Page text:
More than a third of fund managers have taken out hedges to protect against a sharp equity-market fall over the next three months, the Bank of America-Merrill Lynch fund manager survey for May found, marking the highest level in the survey’s more than 10 year history.
That comes as 37 percent of fund managers surveyed ranked the trade war as the biggest tail risk, followed by a China slowdown at 16 percent and U.S. politics at 12 percent, BofA-ML said in a release on Tuesday. The U.S.-China trade war has ranked as the top tail risk for 11 of the past 12 surveys, according to the monthly survey.
“[Fund manager survey] investors are well-hedged but not positioned for a breakdown in trade talks” said Michael Hartnett, chief investment strategist at BofA-ML, said in the statement.
The survey found that fund managers were removing their underweights in eurozone and bank equities and adding to crowded tech positions, while cutting exposure to bond proxies and commodities. Bond proxies would be considered defensive in the event of market turbulence.
In a full-blown trade war, technology companies would likely be among the most hurt by tariffs.
Allocations to commodities dropped 11 percentage points to a net 8 percent underweight amid trade war concerns, it said.
Fund managers’ equity allocation dropped 6 percentage points on-month to a net 11 percent overweight, BofA-ML said.
U.S. equity allocation slipped 2 percentage points to a net 2 percent overweight, while eurozone equity allocation jumped 9 percentage points on-month to 9 percent overweight, BofA-ML said. Around 16 percent of fund managers said shorting European equities was among the most crowded trades, second only to long U.S. tech, the survey found.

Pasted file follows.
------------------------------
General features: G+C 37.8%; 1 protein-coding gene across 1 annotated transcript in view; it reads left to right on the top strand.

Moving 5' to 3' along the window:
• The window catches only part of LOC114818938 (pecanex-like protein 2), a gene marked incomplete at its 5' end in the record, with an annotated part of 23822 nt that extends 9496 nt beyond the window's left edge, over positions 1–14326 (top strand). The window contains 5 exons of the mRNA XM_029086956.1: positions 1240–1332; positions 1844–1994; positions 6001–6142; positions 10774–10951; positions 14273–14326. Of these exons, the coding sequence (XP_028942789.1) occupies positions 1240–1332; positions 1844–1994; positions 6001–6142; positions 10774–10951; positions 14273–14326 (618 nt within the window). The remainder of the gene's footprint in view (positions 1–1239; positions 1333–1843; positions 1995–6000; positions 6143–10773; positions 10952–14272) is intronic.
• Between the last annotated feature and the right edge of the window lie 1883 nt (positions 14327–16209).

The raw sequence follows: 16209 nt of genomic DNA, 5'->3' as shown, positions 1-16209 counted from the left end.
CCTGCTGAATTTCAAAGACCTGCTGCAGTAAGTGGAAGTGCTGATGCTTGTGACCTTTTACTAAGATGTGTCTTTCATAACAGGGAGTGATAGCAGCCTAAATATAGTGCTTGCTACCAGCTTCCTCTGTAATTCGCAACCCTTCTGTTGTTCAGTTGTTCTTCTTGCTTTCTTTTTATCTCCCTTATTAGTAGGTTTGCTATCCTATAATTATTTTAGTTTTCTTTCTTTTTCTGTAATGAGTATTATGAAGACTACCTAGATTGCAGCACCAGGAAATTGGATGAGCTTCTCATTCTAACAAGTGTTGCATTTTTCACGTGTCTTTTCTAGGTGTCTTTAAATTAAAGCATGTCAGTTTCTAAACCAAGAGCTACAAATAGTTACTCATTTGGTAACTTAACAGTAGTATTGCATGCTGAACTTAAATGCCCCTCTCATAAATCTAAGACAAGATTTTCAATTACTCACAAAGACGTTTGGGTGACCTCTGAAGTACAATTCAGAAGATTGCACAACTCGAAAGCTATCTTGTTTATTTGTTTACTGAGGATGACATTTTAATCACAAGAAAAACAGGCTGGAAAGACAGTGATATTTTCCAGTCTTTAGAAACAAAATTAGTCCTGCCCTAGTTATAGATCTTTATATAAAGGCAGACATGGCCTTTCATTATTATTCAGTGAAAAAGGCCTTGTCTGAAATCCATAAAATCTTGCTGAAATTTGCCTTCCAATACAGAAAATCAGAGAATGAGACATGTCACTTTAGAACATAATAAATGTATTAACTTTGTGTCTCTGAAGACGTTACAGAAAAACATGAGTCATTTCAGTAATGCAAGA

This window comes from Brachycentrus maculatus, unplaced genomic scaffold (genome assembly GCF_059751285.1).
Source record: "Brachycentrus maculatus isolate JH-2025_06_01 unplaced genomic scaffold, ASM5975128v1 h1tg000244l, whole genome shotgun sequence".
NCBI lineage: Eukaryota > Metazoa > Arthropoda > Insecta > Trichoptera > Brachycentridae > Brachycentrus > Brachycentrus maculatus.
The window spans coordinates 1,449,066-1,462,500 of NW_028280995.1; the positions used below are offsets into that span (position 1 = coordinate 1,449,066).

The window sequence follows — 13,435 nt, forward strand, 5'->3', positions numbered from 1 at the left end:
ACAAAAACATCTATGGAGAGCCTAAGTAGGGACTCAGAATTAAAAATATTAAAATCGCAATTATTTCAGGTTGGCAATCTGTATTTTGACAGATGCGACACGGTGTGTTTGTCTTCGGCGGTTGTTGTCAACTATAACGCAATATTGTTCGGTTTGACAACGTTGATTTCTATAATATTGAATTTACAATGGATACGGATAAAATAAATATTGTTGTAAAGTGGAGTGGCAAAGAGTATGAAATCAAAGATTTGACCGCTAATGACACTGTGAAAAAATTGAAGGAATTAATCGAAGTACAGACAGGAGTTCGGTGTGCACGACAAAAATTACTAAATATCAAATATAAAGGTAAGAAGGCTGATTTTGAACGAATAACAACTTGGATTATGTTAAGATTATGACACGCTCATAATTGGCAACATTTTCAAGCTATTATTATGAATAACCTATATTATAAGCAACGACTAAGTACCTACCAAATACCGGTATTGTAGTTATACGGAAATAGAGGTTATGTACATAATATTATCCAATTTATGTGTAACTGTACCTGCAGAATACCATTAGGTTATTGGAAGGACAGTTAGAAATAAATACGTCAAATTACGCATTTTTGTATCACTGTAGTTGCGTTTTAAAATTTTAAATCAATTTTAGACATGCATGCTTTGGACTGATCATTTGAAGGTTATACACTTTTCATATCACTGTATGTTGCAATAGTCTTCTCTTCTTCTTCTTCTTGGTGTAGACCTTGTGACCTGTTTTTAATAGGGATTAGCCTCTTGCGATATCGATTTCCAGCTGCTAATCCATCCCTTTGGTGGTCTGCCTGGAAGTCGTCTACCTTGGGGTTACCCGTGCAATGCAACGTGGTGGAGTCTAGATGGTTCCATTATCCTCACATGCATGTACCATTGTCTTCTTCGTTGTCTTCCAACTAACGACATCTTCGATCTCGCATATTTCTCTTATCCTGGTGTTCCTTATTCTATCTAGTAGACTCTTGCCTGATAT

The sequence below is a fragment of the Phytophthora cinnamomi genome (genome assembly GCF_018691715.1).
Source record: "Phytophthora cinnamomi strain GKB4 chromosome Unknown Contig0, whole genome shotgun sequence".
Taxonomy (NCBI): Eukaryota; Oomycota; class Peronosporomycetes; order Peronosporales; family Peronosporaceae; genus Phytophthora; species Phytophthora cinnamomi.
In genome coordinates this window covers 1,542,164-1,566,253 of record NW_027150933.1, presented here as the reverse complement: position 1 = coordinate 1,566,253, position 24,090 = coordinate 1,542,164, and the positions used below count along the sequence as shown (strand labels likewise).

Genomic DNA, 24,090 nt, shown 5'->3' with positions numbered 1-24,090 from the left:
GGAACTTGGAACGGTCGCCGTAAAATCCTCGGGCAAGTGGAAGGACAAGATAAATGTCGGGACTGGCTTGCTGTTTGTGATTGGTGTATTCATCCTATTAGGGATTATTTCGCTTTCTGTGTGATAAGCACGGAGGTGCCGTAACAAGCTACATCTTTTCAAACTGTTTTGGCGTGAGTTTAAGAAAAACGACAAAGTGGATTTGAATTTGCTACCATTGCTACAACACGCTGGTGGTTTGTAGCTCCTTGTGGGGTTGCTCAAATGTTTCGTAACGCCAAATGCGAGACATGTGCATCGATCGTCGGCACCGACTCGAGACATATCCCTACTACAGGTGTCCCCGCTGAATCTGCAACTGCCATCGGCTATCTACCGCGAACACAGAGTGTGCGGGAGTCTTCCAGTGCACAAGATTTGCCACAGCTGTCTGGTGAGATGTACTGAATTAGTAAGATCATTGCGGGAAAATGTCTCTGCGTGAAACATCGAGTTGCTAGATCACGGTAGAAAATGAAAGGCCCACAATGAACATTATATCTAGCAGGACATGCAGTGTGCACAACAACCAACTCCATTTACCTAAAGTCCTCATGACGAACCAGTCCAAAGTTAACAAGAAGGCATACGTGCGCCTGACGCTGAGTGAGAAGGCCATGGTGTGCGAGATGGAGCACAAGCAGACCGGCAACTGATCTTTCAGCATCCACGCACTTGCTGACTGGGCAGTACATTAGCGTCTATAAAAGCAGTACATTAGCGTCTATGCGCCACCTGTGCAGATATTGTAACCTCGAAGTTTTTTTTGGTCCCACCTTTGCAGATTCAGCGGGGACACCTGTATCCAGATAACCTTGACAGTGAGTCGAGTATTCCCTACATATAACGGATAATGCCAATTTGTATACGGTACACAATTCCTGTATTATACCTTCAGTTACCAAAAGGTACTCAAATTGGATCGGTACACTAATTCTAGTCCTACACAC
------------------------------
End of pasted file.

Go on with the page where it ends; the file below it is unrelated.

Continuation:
Allocations to technology were up 6 percentage points to a net 34 percent overweight, marking a 14-month high and making it the No.1 sector in the survey, it said.
Emerging market equities allocations were unchanged at a net 34 percent overweight, with the segment a consensus overweight, it said.
U.K. equities remained fund managers’ least-favored region, with allocation at 28 percent underweight for a third straight month amid continued Brexit delays, BofA-ML said. While that’s an improvement from the 41 percent underweight in March 2018, few investors own the region, BofA-ML said.
Growth expectations have steadied: just 5 percent of fund managers expect global economic growth to weaken over the next 12 months, compared with January’s 60 percent, which was around 2000-01 and 2008-09 recession levels, the survey found.
The global fund manager survey included 195 participants with US$588 billion in assets under management; the survey period ran from 3 to 9 May.
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